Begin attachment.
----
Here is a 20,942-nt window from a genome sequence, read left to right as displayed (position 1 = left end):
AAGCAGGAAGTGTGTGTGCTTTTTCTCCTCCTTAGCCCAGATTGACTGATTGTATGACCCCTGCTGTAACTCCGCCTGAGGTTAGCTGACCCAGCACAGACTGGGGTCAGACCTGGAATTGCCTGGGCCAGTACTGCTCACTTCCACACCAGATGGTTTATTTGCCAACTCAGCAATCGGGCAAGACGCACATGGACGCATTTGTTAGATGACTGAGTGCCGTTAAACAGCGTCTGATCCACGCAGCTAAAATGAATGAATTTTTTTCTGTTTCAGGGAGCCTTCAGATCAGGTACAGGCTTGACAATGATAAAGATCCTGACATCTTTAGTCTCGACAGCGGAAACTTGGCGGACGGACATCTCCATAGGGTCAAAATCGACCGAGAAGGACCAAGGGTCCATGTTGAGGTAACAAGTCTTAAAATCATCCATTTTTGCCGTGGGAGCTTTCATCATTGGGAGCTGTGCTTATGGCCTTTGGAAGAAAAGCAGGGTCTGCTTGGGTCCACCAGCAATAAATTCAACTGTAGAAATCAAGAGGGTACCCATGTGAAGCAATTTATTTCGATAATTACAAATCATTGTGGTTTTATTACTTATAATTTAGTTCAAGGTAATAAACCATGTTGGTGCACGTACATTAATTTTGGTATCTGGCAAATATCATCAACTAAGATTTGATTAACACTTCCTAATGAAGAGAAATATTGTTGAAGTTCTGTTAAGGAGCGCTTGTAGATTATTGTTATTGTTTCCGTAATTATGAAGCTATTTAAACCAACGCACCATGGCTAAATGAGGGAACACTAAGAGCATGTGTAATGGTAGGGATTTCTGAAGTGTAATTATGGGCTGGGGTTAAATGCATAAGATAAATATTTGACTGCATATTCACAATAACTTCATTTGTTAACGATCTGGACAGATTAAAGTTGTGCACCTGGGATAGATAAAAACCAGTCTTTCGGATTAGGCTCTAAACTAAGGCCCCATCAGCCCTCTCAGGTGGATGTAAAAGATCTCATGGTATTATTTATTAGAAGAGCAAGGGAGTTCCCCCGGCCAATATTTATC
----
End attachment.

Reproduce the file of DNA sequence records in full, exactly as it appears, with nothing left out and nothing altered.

Here is a 20,942-nt window from a genome sequence, read left to right as displayed (position 1 = left end):
AAGCAGGAAGTGTGTGTGCTTTTTCTCCTCCTTAGCCCAGATTGACTGATTGTATGACCCCTGCTGTAACTCCGCCTGAGGTTAGCTGACCCAGCACAGACTGGGGTCAGACCTGGAATTGCCTGGGCCAGTACTGCTCACTTCCACACCAGATGGTTTATTTGCCAACTCAGCAATCGGGCAAGACGCACATGGACGCATTTGTTAGATGACTGAGTGCCGTTAAACAGCGTCTGATCCACGCAGCTAAAATGAATGAATTTTTTTCTGTTTCAGGGAGCCTTCAGATCAGGTACAGGCTTGACAATGATAAAGATCCTGACATCTTTAGTCTCGACAGCGGAAACTTGGCGGACGGACATCTCCATAGGGTCAAAATCGACCGAGAAGGACCAAGGGTCCATGTTGAGGTAACAAGTCTTAAAATCATCCATTTTTGCCGTGGGAGCTTTCATCATTGGGAGCTGTGCTTATGGCCTTTGGAAGAAAAGCAGGGTCTGCTTGGGTCCACCAGCAATAAATTCAACTGTAGAAATCAAGAGGGTACCCATGTGAAGCAATTTATTTCGATAATTACAAATCATTGTGGTTTTATTACTTATAATTTAGTTCAAGGTAATAAACCATGTTGGTGCACGTACATTAATTTTGGTATCTGGCAAATATCATCAACTAAGATTTGATTAACACTTCCTAATGAAGAGAAATATTGTTGAAGTTCTGTTAAGGAGCGCTTGTAGATTATTGTTATTGTTTCCGTAATTATGAAGCTATTTAAACCAACGCACCATGGCTAAATGAGGGAACACTAAGAGCATGTGTAATGGTAGGGATTTCTGAAGTGTAATTATGGGCTGGGGTTAAATGCATAAGATAAATATTTGACTGCATATTCACAATAACTTCATTTGTTAACGATCTGGACAGATTAAAGTTGTGCACCTGGGATAGATAAAAACCAGTCTTTCGGATTAGGCTCTAAACTAAGGCCCCATCAGCCCTCTCAGGTGGATGTAAAAGATCTCATGGTATTATTTATTAGAAGAGCAAGGGAGTTCCCCCGGCCAATATTTATC